Earlier this week, Israeli Defence Minister Moshe Ya’alon made comments ripping into the Obama administration for projecting dangerous weakness in American foreign policy. The next day, Washington ripped right back into Ya’alon for undermining the U.S.-Israel relationship.
Was either side justified in its criticism? Were both?
Ya’alon made an assortment of critical assessments of American foreign policy in an address at Tel Aviv University. He said the United States “shows weakness” in various arenas around the world, and that American allies are disappointed. “I heard voices of disappointment in the [Middle East] region. I was in Singapore and heard disappointment about China getting stronger and the U.S. getting weaker. Look what’s happening in Ukraine, where the United States is demonstrating weakness, unfortunately,” Ya’alon said.
Ya’alon issued a sharp critique of Washington’s attitude toward Iran, suggesting President Barack Obama would prefer to delay any confrontation until it could be passed on to his successor. “People know that Iran cheats,” Ya’alon said. “But comfortable Westerners prefer to put off confrontation – if possible, to next year, or the next president. But in the end, it will blow up.” Ya’alon dismissed the possibility that America would act militarily against Iran, saying Israel must “behave as though we have nobody to look out for us but ourselves.”
The Obama administration pushed back immediately. “We were shocked by Moshe Ya’alon’s comments, which seriously call into question his commitment to Israel’s relationship with the United States,” a senior administration official said. “Moreover, this is part of a disturbing pattern in which the defence minister disparages the U.S. administration, and insults its most senior officials. Given the unprecedented commitment that this administration has made to Israel’s security, we are mystified why the defence minister seems intent on undermining the relationship.”
The anger with Ya’alon for his comments was compounded by previous off-the record comments he made in January which were leaked in which he mused that U.S. Secretary of State John Kerry had a “messianic obsession” with forcing the Israeli-Palestinian peace process forward.
The administration’s outburst was among the harshest statements ever against an Israeli minister. And Ya’alon is not just any minister: he is a high-ranking member of the Likud party, a trusted ally of Prime Minister Netanyahu, a popular former Chief of Staff of the Israel Defense Forces, and has a reputation for honesty and straight talk. He is considered a strong future contender to become prime minister.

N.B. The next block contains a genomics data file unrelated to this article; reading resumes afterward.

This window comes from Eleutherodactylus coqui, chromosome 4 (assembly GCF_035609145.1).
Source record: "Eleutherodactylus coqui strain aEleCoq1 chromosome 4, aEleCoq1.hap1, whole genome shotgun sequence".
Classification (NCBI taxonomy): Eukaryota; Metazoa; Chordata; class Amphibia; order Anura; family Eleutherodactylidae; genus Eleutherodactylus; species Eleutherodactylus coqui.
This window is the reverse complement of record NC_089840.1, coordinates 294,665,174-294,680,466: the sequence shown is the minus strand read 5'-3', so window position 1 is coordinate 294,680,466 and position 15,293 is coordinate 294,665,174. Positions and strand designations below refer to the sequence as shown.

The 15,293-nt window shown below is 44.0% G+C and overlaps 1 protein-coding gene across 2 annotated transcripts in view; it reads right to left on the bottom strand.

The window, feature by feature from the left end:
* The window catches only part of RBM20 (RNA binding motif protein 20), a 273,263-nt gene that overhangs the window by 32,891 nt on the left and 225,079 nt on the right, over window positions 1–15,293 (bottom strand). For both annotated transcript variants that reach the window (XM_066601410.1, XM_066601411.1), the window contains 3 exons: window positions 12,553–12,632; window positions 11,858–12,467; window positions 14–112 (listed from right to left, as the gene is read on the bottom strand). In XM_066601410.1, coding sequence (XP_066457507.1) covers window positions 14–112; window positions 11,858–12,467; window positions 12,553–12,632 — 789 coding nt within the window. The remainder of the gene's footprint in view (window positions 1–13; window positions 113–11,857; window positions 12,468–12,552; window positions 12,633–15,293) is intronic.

Ya’alon and Netanyahu both issued apologies later in the week, smoothing over ruffled American feathers, at least for the time being.
Was Ya’alon wrong?
Certainly not in substance. It is no secret that the Sunni Arab states are irate with the White House for a host of reasons, including Obama’s erasable “red line” in Syria and his accommodationist attitude toward Iran.
And the rest of America’s allies are alarmed at U.S. inaction and perceived weakness in dealing with Vladimir Putin’s Russia. What happens in Ukraine doesn’t stay in Ukraine; the Crimean episode may appear to America to be about Russia, but to the rest of the world, it is at least as much about America’s non-response to Putin’s aggression. The Chinese and Taiwanese have taken notice. As have the North and South Koreans. As have the Russians and the rest of the former Soviet Republics and captive nations. As have the Iranians, the Arabs and the Israelis.
Israel is particularly aghast at America’s see-no-evil engagement with Iran. America proceeds with farcical negotiations with the Iranians even though Iran is the primary force sowing terrorism and chaos throughout the Middle East. It is behind most of the slaughter in Syria.
Just weeks ago, Israel intercepted a ship, the Klos C, with a cargo of sophisticated Iranian weapons destined for Iranian proxy armies terrorising Israel. Just days ago, those same Iranian proxies fired dozens of rockets at Israel. Was there even a word of serious American protest to the Iranians? Did it even slightly alter the American negotiating posture?
Worst of all is the interim nuclear deal with Iran signed in Geneva last November. It allows Iran to continue to enrich uranium, erasing another American red line. It makes no mention of Iranian support for terror or human rights abuses. It is silent about the development of Iranian intercontinental ballistic missiles. It permits construction to remain on course at the Arak heavy water reactor, necessary solely for the production of plutonium weapons. Its inspection provisions are not serious. The Iranians justifiably praised the deal as “surrender” by the West.
Ya’alon’s characterisation of American weakness is not only justified, but he is hardly the first to use the term to describe Obama’s foreign policy. What he said is in line with the thinking of a solid majority of Israelis–and, most likely, of Americans, too. It is hard to argue that such American weakness does not erode both American and Israeli security. In fact, he likely drew such a harsh response from Washington because what he said had the ring of truth to it.
And yet, it was a mistake to say it. Ya’alon is not just any former general or think tank scholar who can say whatever is on his mind. He is a cabinet minister, part of a larger government. Israel’s relationship with America is an asset of the entire country, not something to be squandered at the impolitic whim of any politician. It is simply not his job to publicly tell off Israel’s most consistent ally.
No matter how much truth he speaks.